This week I attended the Gartner conference on identity and access management (IAM) with a view to getting a clearer vision of this sector.
Last year, the Jericho Forum message was that IAM should be separated. That is not to say that IAM isn't a factor within security. As someone said to me on Twitter: "Surely IAM is an integral part of information security."
This year's IAM summit did go some way to addressing the security element in IAM. In his opening keynote, Gartner's Ant Allan said IAM can deliver business value, and giving people the right access at the right time can help them achieve outcomes.
“What is it we are managing, who is accessing what? Who is looking at what people are doing with their entitlements? You need processes, organisation and the right technologies to put IAM in place and lead you into a productive environment. Getting it right is key to effective execution of IAM,” he said.
He also claimed that within business, security has fallen off the priority list, while IAM is an enabler as it helps the CIO achieve business priorities.
“You have a rich set of details of what people do, and this is of rich value to the business. This drives business decisions and performance management,” he said.
“You need to know where and why things are going to deliver a strategic vision. What is value of IAM to this? It will not make everything successful, but where you can provide value and articulate to business leaders is important.”
In another presentation on ‘Security and IAM – more than just reporting', Gartner's Tom Scholtz highlighted the importance of IT governance and pointed to survey results that suggested this was lacking.
He said: “We may feel we are mature with governance, but we are not. IT governance is made up of processes, you set your own input and output and ownership. We have to agree on the decision rights, who does what, and understand the governance style – understand where the business is going and inform IT on how to satisfy demand.”
He suggested that IAM is about the governance of entitlements in the enterprise, how to create and remove access and how to ensure a sufficient segregation of duties. “That programme is efficient and effective, it provides reasonable controls and contributes to business value,” he said.
I later spoke with Chris Zannetos, president and CEO of Courion. He felt that security was maturing as boards become aware of what risk is, and where it is. He said we are in "a new dawn of security", as it is less about IAM and more about access risk and risk management.
He said: “As vendors, we have fomented this. As a result, customers have tools that are not feasible to use – a customer told me that to do a scan of all their file shares would take five years, and there is no way to do a scan of all vulnerable information. No one can eliminate all orphaned accounts.
“It is also about identity and access governance, about detecting a problem and preventing it. It is not just access, as security incident and event management (SIEM) is about what access is; bringing the two together is about determining risk.”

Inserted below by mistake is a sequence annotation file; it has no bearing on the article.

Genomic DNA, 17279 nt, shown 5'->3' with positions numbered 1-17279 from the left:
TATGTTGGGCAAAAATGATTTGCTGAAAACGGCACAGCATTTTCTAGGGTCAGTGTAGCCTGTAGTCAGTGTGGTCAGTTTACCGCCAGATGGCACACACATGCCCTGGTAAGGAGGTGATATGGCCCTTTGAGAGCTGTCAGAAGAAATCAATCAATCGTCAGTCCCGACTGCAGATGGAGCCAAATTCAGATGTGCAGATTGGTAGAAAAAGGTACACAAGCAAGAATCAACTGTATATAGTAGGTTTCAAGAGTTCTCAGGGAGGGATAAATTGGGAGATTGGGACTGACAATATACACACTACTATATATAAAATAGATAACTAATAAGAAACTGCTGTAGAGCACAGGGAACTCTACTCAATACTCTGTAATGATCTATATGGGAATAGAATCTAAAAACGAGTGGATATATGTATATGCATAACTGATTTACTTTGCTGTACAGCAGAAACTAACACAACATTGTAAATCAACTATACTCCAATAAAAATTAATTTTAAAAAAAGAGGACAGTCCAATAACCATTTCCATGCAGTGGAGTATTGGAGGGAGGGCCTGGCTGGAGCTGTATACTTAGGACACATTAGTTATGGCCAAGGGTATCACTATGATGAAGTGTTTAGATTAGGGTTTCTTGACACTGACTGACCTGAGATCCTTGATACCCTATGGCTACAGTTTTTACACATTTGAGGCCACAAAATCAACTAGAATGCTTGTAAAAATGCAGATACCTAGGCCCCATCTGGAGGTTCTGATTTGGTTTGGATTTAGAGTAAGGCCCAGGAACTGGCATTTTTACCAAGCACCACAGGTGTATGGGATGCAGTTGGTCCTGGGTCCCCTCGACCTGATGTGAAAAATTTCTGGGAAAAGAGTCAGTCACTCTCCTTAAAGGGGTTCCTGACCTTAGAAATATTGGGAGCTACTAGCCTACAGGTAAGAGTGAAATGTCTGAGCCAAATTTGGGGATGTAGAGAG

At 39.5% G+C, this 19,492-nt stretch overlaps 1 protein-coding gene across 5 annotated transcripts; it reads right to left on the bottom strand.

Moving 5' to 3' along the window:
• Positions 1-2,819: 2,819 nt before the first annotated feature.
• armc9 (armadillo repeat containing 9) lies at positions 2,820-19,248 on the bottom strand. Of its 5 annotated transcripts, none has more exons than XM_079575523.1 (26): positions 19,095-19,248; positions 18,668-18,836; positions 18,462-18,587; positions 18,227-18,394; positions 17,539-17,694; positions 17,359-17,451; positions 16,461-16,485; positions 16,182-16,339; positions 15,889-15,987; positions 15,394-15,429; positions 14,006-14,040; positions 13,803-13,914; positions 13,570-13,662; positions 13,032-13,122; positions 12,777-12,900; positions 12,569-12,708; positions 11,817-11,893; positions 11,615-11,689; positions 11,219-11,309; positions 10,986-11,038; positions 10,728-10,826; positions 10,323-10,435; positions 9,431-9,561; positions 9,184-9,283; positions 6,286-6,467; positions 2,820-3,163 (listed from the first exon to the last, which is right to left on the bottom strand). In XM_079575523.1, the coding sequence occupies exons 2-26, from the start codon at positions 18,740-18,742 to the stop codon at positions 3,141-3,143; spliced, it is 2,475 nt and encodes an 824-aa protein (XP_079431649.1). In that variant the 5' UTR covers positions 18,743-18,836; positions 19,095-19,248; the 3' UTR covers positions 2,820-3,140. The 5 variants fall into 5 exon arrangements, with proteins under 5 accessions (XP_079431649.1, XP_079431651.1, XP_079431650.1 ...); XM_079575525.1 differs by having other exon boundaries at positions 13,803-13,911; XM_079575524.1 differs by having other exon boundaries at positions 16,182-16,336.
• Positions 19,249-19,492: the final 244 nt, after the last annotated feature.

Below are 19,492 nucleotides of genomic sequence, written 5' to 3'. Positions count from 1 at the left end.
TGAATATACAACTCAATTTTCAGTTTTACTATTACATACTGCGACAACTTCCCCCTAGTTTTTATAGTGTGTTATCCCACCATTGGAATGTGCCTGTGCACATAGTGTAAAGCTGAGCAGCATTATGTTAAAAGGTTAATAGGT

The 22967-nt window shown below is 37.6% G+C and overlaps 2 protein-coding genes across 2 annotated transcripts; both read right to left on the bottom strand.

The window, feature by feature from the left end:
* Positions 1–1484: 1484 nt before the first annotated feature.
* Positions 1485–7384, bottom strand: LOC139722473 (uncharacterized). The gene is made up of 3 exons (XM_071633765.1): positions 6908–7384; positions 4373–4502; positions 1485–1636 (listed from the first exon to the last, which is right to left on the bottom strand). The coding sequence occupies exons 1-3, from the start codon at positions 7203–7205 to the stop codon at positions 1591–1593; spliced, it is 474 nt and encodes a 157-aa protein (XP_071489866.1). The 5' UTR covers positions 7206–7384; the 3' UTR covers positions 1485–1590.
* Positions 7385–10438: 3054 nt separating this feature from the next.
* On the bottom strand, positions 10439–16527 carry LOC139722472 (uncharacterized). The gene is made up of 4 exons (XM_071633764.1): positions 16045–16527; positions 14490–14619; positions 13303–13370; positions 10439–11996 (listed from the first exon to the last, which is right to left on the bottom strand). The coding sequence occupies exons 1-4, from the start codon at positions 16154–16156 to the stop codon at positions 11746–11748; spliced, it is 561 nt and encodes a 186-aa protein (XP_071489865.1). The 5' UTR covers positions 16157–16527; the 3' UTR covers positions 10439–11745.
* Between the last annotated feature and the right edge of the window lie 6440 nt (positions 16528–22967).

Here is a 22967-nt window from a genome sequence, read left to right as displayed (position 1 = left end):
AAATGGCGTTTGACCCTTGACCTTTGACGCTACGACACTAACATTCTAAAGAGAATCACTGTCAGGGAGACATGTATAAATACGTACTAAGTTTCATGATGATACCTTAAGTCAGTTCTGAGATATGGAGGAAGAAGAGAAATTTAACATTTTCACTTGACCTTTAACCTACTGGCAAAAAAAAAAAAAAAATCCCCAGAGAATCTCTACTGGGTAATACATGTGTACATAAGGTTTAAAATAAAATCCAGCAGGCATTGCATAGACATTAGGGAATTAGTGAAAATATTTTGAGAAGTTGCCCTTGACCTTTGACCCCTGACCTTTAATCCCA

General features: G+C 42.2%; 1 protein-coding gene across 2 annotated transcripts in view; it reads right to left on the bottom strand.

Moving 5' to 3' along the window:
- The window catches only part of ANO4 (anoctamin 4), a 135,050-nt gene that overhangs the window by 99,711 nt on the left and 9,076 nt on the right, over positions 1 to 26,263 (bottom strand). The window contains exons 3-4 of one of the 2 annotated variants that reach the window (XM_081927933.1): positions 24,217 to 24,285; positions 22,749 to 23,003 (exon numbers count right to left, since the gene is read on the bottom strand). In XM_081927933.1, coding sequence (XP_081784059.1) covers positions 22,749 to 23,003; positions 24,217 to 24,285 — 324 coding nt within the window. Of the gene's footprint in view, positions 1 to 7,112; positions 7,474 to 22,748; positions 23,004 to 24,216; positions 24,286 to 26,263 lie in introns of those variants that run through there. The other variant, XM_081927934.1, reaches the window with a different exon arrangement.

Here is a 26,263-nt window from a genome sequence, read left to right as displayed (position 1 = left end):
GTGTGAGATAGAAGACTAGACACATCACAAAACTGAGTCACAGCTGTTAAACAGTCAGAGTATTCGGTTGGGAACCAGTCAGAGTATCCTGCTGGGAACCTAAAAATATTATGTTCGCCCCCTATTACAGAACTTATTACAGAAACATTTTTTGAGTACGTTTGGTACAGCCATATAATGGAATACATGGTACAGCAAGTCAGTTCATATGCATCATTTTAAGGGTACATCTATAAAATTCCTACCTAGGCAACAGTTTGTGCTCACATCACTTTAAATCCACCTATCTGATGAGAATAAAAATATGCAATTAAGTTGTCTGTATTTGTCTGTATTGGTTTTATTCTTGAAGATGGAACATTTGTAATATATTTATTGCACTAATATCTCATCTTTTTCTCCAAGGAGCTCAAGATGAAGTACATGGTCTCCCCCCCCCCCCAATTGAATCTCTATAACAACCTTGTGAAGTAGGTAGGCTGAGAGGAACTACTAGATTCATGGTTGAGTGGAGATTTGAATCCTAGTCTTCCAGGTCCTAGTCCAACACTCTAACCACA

Earlier in the day, the audience were surveyed (via green and red cards) on various questions, one of which asked them how satisfied they were with their IAM technology. The majority were unhappy.
I asked Zannetos about this. He said it is the job of the vendor to meet the demands of the customer, and if 75 per cent of customers were unhappy, then vendors were not doing their job properly.
I also met with another IAM vendor, SailPoint, whose president and co-founder Kevin Cunningham said we were witnessing a sea-change from an IT-only domain to applications and cloud-based services.
“We see business-level decisions being driven through IT. This is very much a business-process-driven problem space,” he said. “It is a very data-rich problem space, as IAM may live in the application and manage how it gets configured.”
Jackie Gilbert, vice-president of marketing and co-founder of SailPoint, said IT has to be creative with IAM and look at how it provides security. She said policies such as bring your own device (BYOD) only make a lockdown harder to achieve.
She said: “There are lots of changes with mainframe applications that you have to support, but technology needs to be there for users. We are driving a cloud initiative as more businesses move to the public or private cloud. We see more businesses having issues with Software-as-a-Service (SaaS) applications as they do not have IT's involvement.”
Cunningham said: “In some instances, the CISO will find 20 or 30 SaaS apps with company information. IT has to be creative with it and look at how they provide security. SaaS makes it easier to sidestep IT, but it has to be more about the carrot than the stick.”
If the talk last year was on separating identity from access management, this year it could be on a greater marriage of the two, particularly with SIEM technology, in order to achieve governance, risk and compliance (GRC). Or is that too many abbreviations?
Another thing that struck me was users' level of disappointment with their existing solutions. There are likely many reasons for this, and for those who voted negatively at the event, it would be good to know why. Is it time for an IAM revolution, or just for things to be more bespoke to individual needs?